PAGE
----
At the time of RPPSI being passed, it was explicitly stated that the $40 dues increase would be dedicated to political activity, and that it was impossible to get the kind of money NAR needed to fight off banks, unions, and other moneyed interests after the Citizens United ruling by the Supreme Court. The financial impact on NAR was to be significant:

To fund such a nationwide effort, the REALTOR® Party Political Survival Initiative proposes a dedicated dues increase of $40. Because it is “dedicated” to this initiative, the dues increase would be used exclusively to fund political advocacy efforts. Nearly 70 percent of this money is earmarked for state and local issues. If it is approved, over 50 percent of the NAR budget would be devoted to political advocacy, which consistently ranks among members as the number-one benefit they receive from NAR. (Emphasis added)

Furthermore, much was made of all of the cost-cutting that NAR had done, was doing, and was going to do:

What is NAR doing to cut costs and operate more efficiently?

Much of what NAR does, including all governance activities and meetings are NOT funded by dues dollars. Dues dollars are spent on products and services that directly benefit the members. With this proposed increase, more than 50 percent of NAR dues will be spent on the number one service that members want from NAR — political advocacy. Additionally, recognizing the impact that the current economic environment has had on Realtor members across the country, beginning in 2011, NAR has instituted stringent cost cutting measures across all operational areas of the organization. In addition to a hiring freeze that will serve to reduce NAR’s staffing levels by 10%, remaining staff are also impacted by salary freezes and reductions to benefits.  Every operating area of the organization has instituted austerity measures designed to trim up to 20% off their expenditures, resulting in an overall savings plan of $12 to $15 million per year for the next three years.  These cost savings are designed to be able to provide the most efficient and effective program services.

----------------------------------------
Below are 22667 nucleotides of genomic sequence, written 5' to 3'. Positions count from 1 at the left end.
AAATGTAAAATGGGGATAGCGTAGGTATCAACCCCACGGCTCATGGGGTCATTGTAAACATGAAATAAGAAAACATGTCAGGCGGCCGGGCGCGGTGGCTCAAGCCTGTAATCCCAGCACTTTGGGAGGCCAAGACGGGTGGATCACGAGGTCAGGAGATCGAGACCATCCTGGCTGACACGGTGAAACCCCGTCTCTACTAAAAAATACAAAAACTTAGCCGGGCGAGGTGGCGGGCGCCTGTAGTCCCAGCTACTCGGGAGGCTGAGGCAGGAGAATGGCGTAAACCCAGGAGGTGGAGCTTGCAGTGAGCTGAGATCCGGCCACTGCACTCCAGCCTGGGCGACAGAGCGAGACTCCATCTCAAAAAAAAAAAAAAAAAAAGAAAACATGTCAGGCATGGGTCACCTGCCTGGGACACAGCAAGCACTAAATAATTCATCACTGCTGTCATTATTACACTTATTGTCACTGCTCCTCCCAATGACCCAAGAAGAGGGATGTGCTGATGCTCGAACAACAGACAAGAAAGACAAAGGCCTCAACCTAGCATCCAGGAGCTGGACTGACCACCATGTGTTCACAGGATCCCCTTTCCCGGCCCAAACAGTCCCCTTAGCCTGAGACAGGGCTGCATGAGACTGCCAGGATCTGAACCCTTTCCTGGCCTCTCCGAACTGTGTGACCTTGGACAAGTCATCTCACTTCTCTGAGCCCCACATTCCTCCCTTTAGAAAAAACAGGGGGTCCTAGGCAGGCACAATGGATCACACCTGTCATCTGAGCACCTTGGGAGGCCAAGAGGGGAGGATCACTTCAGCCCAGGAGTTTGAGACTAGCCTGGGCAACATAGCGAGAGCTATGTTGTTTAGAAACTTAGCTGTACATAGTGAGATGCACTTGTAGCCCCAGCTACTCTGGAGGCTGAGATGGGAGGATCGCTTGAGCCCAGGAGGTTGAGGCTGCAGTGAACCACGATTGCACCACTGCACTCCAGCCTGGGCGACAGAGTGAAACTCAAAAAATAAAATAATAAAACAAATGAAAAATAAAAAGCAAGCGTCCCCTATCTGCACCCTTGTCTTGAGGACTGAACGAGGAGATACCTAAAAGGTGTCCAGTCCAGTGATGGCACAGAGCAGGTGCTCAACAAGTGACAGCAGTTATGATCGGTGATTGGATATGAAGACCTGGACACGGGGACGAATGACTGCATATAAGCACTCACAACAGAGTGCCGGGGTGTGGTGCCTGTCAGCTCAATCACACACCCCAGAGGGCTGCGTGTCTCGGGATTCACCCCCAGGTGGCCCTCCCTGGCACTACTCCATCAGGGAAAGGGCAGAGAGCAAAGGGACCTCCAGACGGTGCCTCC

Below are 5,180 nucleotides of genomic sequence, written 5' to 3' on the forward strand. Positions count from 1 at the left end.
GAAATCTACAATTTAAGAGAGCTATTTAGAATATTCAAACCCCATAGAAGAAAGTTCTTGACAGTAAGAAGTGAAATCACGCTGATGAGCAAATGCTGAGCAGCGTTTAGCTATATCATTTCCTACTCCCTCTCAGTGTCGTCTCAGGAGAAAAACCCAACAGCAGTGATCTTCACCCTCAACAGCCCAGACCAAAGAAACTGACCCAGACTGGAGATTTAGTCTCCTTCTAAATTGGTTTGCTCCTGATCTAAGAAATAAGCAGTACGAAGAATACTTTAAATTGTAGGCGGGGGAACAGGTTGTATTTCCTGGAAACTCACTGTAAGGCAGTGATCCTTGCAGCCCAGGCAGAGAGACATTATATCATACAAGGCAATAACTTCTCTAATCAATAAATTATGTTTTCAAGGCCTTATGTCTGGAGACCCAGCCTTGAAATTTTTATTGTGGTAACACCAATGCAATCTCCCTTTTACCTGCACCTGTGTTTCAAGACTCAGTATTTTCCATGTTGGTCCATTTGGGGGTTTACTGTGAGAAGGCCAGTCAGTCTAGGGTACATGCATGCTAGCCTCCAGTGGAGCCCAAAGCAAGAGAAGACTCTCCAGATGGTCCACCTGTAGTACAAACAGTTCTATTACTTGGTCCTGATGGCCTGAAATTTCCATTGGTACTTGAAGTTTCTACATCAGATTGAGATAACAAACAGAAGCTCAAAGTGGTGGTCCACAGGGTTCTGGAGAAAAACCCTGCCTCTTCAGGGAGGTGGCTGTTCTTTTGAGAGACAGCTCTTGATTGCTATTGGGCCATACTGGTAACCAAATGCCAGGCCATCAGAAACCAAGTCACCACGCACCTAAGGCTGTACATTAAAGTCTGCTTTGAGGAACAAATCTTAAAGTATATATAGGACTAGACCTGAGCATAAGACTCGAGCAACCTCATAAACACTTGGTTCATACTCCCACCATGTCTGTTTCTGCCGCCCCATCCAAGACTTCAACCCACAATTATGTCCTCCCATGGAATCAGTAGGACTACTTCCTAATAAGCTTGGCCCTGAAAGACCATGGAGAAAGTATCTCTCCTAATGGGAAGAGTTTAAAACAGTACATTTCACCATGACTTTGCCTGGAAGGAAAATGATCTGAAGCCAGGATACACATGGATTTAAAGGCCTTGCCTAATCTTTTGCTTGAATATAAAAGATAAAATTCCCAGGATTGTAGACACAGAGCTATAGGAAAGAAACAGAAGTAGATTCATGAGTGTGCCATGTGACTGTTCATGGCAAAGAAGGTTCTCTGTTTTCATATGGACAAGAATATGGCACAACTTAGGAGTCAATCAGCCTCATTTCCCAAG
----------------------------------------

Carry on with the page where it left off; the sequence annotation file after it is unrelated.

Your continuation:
The basic argument was that NAR had cut to the bone, but this political issue was so big, so important, so momentous that it required the dues increase.

So, um, if over 50 percent of the NAR budget is devoted to political advocacy, and NAR dues are $85 per year plus the $40 for RPPSI, it would imply that half of the $125 million per year would go towards politics. NAR had put in austerity plans to cut $12 to $15 million over the next three years, so as to be able to operate member services on $62.5 million.

Where is the money to support RPR and the other Second Century Initiatives coming from? There is a legitimate question as to whether the RPPSI funding passing allowed some re-allocation of the NAR budget away from political advocacy (the most important work of NAR, to face monumental issues) towards these initiatives.

Is the Decision Made?

Finally, my source told me that the decision to financially support RPR and other programs was presented as a done deal. It was already made, and would start in 2012.

But if we take Dale Ross’s word for it, member dues would go towards paying for RPR only if “members want it and NAR Directors decide that is best way”.

The NAR Convention in Anaheim is some two weeks away. The Board of Directors of NAR has not yet met to vote on this issue. If there has been a member survey of any kind, or any sort of outreach to membership to find out if they want RPR or not, I’m not aware of any such effort. (Of course, not being a member of NAR, I couldn’t say whether such a thing was done or not. But many of you are members, and could tell me if you’ve seen such outreach.)

So if the decision has already been made, who made them? Did Dale Ross simply mis-speak back in 2010? Was it just marketing-speak, as opposed to actual policy?

[UPDATE: I am hearing that yes, indeed, the decision has already been made. This will not be put to a vote of the Board of Directors in Anaheim. This is as yet unconfirmed.]

Rumors, Questions… Confirmation?

As I’ve noted, this is just a rumor at this point, but I trust my source, who has been reliable in the past. I’d love to be able to confirm or deny the report, so that’s step one.

Assuming the rumor is true, then the questions I raised are ah… interesting ones to say the least. And there are, probably, other questions that could be raised given a little bit of thought.

So I want answers. And many of you are entitled to them.

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Rob Hahn

Managing Partner of 7DS Associates, and the grand poobah of this here blog. Once called "a revolutionary in a really nice suit", people often wonder what I do for a living because I have the temerity to not talk about my clients and my work for clients. Suffice to say that I do strategy work for some of the largest organizations and companies in real estate, as well as some of the smallest startups and agent teams, but usually only on projects that interest me with big implications for reforming this wonderful, crazy, lovable yet frustrating real estate industry of ours.